Description of Route
The byway begins at the intersection of Route 717 and Interstate 77, about 5 miles north of Wytheville. Proceed west on Route 717. Keep track of your mileage to match the 12 sites highlighted below. You will drive 16.2 miles if you cover the length of the byway.
Drive 1.1 miles to an old road that provides access to Stony Fork Creek. You may enjoy fishing or hiking the Seven Sisters Trail.
Another 0.4 miles farther, at the left, is the site of Buck and Ollie Astin’s home. It is used as an access point to Stony Fork Creek. Buck Astin and his wife Ollie lived on this site from the early 1900’s until the 1970’s, cutting trees for mine props and skidding the logs out with horses and mules. They dug and marketed ginseng, a native herb valued as a medicine. Like many other settlers in the area, they also used whatever else the land would provide them in order to subsist.
Drive 2.3 miles to the entrance to Stony Fork Campground, on the left. This is a Forest Service campground. Stony Fork Creek runs through the campground, providing recreation such as fishing. Take a walk along the nature trail in the campground or the adjoining Seven Sisters Trail.
In another half mile, Route 717 intersects U.S. 52. Here, the byway turns right and ascends Big Walker Mountain.
Drive 0.4 mile, where U.S. 52 intersects with Route 686. This State road passes the privately owned Deer Trail Park Campground. They provide activities such as swimming, fishing and mini golf. It is a wonderful place to unwind and is a birders paradise.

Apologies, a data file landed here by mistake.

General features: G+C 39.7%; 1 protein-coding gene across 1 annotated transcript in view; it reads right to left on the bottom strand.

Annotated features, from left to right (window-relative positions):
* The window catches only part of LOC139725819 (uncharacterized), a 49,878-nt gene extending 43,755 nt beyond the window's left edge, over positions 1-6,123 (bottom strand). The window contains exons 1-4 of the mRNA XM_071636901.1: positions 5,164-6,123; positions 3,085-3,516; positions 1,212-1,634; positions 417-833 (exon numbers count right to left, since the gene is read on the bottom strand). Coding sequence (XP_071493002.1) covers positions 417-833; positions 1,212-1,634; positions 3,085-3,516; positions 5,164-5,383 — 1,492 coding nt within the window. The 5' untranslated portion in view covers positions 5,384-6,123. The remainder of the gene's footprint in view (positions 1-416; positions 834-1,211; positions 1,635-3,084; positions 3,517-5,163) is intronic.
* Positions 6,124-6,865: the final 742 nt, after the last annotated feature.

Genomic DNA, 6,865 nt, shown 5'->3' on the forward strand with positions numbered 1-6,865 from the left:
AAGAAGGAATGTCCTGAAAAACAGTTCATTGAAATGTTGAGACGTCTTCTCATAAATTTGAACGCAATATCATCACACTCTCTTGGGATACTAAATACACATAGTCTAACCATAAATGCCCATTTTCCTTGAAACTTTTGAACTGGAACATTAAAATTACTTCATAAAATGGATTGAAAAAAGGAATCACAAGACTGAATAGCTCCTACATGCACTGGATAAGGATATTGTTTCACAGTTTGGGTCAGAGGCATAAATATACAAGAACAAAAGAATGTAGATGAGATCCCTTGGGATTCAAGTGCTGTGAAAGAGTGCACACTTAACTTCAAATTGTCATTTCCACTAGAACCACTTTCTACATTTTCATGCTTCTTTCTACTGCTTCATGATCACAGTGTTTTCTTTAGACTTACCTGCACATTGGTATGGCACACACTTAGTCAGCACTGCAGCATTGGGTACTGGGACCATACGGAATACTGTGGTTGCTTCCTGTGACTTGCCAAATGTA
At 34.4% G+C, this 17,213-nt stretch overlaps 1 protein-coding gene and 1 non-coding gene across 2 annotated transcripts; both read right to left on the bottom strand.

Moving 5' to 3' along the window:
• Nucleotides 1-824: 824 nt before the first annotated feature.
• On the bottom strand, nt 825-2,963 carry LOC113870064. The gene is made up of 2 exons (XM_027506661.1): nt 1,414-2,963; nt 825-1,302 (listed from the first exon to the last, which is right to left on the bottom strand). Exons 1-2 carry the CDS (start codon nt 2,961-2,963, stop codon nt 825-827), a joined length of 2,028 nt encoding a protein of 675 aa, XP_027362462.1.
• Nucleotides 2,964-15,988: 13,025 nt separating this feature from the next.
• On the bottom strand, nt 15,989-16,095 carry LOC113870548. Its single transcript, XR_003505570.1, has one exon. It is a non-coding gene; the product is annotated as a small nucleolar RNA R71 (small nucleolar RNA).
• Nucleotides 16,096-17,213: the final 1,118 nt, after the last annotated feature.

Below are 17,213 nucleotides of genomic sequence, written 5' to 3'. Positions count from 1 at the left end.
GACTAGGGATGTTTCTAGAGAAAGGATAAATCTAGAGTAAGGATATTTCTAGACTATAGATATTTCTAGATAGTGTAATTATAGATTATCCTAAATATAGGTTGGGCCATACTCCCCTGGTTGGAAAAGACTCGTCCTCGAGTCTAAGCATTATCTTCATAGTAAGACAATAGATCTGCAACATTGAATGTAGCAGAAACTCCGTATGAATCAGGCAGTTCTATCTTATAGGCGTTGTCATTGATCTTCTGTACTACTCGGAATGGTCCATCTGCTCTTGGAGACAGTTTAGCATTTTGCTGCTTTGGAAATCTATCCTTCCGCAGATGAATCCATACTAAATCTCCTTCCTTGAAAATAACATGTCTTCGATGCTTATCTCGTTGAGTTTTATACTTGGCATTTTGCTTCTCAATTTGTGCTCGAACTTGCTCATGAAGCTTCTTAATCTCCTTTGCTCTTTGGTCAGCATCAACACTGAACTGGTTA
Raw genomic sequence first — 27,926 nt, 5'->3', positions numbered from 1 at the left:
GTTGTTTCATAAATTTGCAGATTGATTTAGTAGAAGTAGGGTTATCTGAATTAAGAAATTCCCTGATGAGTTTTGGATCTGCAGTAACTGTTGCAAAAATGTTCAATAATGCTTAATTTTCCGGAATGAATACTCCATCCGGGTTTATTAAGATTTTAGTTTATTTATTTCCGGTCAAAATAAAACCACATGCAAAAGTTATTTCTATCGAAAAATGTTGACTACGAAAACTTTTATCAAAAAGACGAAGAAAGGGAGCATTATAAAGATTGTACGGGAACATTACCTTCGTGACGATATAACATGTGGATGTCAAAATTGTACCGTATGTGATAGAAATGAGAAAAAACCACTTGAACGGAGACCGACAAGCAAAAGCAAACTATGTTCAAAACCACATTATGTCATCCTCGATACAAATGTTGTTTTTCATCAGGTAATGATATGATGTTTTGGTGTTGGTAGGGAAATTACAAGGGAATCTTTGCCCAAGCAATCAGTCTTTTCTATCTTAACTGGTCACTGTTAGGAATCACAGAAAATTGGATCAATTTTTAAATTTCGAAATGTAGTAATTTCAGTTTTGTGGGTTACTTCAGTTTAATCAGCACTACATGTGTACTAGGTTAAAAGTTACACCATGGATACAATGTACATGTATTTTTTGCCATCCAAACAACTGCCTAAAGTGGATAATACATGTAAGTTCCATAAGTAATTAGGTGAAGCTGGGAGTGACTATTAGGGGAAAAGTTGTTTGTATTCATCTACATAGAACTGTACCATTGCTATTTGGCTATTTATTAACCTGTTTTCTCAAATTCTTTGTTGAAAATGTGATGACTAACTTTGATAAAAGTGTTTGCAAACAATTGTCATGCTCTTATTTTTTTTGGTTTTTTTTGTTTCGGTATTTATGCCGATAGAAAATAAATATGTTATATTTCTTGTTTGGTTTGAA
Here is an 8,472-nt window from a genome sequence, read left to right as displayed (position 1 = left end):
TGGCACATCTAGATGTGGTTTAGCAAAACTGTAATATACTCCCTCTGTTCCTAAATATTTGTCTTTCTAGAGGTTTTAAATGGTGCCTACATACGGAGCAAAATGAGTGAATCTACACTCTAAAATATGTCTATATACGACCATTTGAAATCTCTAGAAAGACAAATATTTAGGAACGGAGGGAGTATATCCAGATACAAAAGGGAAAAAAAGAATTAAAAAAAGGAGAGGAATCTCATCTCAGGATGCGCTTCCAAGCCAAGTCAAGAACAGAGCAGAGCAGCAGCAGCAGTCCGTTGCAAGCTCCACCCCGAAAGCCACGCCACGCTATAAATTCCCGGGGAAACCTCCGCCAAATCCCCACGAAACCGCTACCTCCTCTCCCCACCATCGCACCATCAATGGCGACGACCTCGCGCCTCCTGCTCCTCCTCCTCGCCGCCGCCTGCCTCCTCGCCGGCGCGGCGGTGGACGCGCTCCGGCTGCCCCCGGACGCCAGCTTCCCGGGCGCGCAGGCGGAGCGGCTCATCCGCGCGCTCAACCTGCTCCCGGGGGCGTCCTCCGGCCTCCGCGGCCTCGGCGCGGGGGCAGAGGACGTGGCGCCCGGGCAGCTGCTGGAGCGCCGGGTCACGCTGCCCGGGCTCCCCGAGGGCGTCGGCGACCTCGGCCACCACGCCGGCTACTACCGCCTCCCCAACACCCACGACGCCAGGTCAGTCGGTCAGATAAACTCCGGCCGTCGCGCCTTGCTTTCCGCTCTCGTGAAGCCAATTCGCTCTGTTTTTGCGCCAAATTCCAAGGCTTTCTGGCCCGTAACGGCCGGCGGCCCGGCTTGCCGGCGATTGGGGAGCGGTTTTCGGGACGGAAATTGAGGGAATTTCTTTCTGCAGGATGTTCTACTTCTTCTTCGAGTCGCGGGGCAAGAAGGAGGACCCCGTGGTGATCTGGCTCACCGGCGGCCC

Go 3.0 miles to the site of Big Walker Lookout. The Lookout is a privately owned business started by Stuart and Abigail Kime in the early 1950’s, when U.S. 52 was a new highway. Located here is a 100-foot tower, at the top of which is a spectacular view of several States. You are now at about the halfway point of the byway.
Big Bend Picnic Area is 4 miles from U.S. 52 on Forest Service Road 206, which is to the right of Route 52. Big Bend is set amidst orchard grass under canopy of oaks at an elevation of 4,000 feet. The site offers vistas of the ridge and valley terrain to the south. It is open all year and there is no fee.
Two historical markers are next to Big Walker Lookout. One marks the place Molly Tynes supposedly came across the mountain to warn the people of Wytheville about a raid by Colonel John Toland, July, 1863. The other sign tells about the forming of Wythe and Bland counties and marks the boundary between the two.
Drive 2.7 miles to a sign marking the home place of S. H. Newberry. He was a member of the “Big Four” in the Virginia Senate just after the Civil War. Many interesting stories exist about their influence on postwar Virginia.
In another 2.2 miles, U.S. 52 intersects Route 615. This State road is an access point for the Appalachian Trail.
If you’re ready for a picnic, go another 0.1 mile. There is a roadside table on the right side of the road.
Drive 2.8 miles, where U.S. 52 crosses Interstate 77. The byway ends here.
Wythe County Trails
New River Trail State Park
Hungry Mother State Park
Shot Tower State Park
Claytor Lake State Park
Slackpacker.com’s Virginia Hiking Trail Finder